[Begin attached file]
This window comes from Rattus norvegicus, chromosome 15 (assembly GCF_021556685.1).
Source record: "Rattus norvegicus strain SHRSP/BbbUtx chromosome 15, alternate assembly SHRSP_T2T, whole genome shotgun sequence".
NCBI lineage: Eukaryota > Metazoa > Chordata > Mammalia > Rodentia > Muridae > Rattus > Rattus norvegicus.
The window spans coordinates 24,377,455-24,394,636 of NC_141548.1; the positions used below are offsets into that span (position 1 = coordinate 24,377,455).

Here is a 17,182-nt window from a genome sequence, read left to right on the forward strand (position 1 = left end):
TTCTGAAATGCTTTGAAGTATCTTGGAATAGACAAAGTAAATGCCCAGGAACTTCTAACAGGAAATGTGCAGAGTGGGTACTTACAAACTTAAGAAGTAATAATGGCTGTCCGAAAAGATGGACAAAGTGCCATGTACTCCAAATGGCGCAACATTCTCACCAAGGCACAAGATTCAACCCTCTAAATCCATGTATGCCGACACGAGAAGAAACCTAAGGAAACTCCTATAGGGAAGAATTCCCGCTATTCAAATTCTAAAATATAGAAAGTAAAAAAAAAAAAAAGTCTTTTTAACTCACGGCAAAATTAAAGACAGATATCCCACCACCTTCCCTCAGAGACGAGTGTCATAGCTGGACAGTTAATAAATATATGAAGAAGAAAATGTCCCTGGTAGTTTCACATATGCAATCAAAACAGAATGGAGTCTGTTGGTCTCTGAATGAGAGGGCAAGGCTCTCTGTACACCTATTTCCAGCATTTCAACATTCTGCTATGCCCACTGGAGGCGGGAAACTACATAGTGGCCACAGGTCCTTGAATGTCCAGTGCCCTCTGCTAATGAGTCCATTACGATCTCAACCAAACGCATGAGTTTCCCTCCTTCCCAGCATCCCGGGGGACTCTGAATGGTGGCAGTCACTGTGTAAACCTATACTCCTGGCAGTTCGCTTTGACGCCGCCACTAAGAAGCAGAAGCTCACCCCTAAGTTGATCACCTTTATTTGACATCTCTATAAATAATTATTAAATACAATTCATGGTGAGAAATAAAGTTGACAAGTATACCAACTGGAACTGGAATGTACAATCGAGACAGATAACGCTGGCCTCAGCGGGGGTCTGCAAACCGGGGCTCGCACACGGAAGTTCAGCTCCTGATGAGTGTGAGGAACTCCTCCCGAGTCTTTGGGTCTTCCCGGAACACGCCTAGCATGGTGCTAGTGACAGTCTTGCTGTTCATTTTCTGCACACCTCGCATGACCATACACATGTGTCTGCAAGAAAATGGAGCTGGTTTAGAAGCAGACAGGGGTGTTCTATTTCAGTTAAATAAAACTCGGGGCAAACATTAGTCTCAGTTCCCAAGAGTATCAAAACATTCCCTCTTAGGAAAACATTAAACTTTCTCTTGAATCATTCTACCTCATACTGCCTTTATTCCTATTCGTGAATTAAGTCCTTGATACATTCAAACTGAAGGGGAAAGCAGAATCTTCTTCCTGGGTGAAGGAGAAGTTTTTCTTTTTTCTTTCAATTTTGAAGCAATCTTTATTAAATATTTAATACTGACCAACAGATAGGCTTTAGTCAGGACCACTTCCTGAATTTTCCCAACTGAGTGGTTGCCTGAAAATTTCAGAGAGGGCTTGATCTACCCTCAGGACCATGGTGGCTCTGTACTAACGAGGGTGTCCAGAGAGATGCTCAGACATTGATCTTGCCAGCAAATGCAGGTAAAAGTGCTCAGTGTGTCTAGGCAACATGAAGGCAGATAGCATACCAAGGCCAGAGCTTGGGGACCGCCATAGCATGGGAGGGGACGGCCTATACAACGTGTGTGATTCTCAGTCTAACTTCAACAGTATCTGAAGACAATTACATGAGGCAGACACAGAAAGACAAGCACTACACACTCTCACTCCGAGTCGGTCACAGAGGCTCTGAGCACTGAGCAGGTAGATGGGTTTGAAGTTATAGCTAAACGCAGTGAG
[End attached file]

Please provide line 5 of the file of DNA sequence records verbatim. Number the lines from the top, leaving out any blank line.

Here is a 17,182-nt window from a genome sequence, read left to right on the forward strand (position 1 = left end):